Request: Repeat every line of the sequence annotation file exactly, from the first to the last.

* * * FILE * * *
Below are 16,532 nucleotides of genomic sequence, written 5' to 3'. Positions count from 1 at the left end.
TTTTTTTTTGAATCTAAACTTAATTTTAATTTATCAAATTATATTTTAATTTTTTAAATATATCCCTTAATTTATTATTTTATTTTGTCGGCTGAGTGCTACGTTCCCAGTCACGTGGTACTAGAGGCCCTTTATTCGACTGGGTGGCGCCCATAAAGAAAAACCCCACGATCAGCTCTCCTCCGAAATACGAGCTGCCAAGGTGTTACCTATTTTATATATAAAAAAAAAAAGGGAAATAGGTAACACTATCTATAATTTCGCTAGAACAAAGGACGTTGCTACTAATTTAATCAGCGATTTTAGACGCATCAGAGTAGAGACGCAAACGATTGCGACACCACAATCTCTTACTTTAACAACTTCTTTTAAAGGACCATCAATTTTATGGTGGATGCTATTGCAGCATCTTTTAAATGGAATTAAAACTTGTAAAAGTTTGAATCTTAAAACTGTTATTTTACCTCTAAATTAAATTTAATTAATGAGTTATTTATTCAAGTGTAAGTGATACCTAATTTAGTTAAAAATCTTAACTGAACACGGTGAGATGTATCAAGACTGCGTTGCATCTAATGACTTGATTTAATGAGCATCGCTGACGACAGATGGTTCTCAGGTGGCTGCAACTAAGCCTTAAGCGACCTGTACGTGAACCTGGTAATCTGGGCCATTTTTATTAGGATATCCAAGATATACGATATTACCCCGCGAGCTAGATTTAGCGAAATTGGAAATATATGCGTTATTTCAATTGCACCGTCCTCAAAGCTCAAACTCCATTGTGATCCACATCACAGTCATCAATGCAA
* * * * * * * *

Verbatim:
Below are 16,532 nucleotides of genomic sequence, written 5' to 3'. Positions count from 1 at the left end.
TTTTTTTTTGAATCTAAACTTAATTTTAATTTATCAAATTATATTTTAATTTTTTAAATATATCCCTTAATTTATTATTTTATTTTGTCGGCTGAGTGCTACGTTCCCAGTCACGTGGTACTAGAGGCCCTTTATTCGACTGGGTGGCGCCCATAAAGAAAAACCCCACGATCAGCTCTCCTCCGAAATACGAGCTGCCAAGGTGTTACCTATTTTATATATAAAAAAAAAAAGGGAAATAGGTAACACTATCTATAATTTCGCTAGAACAAAGGACGTTGCTACTAATTTAATCAGCGATTTTAGACGCATCAGAGTAGAGACGCAAACGATTGCGACACCACAATCTCTTACTTTAACAACTTCTTTTAAAGGACCATCAATTTTATGGTGGATGCTATTGCAGCATCTTTTAAATGGAATTAAAACTTGTAAAAGTTTGAATCTTAAAACTGTTATTTTACCTCTAAATTAAATTTAATTAATGAGTTATTTATTCAAGTGTAAGTGATACCTAATTTAGTTAAAAATCTTAACTGAACACGGTGAGATGTATCAAGACTGCGTTGCATCTAATGACTTGATTTAATGAGCATCGCTGACGACAGATGGTTCTCAGGTGGCTGCAACTAAGCCTTAAGCGACCTGTACGTGAACCTGGTAATCTGGGCCATTTTTATTAGGATATCCAAGATATACGATATTACCCCGCGAGCTAGATTTAGCGAAATTGGAAATATATGCGTTATTTCAATTGCACCGTCCTCAAAGCTCAAACTCCATTGTGATCCACATCACAGTCATCAATGCAA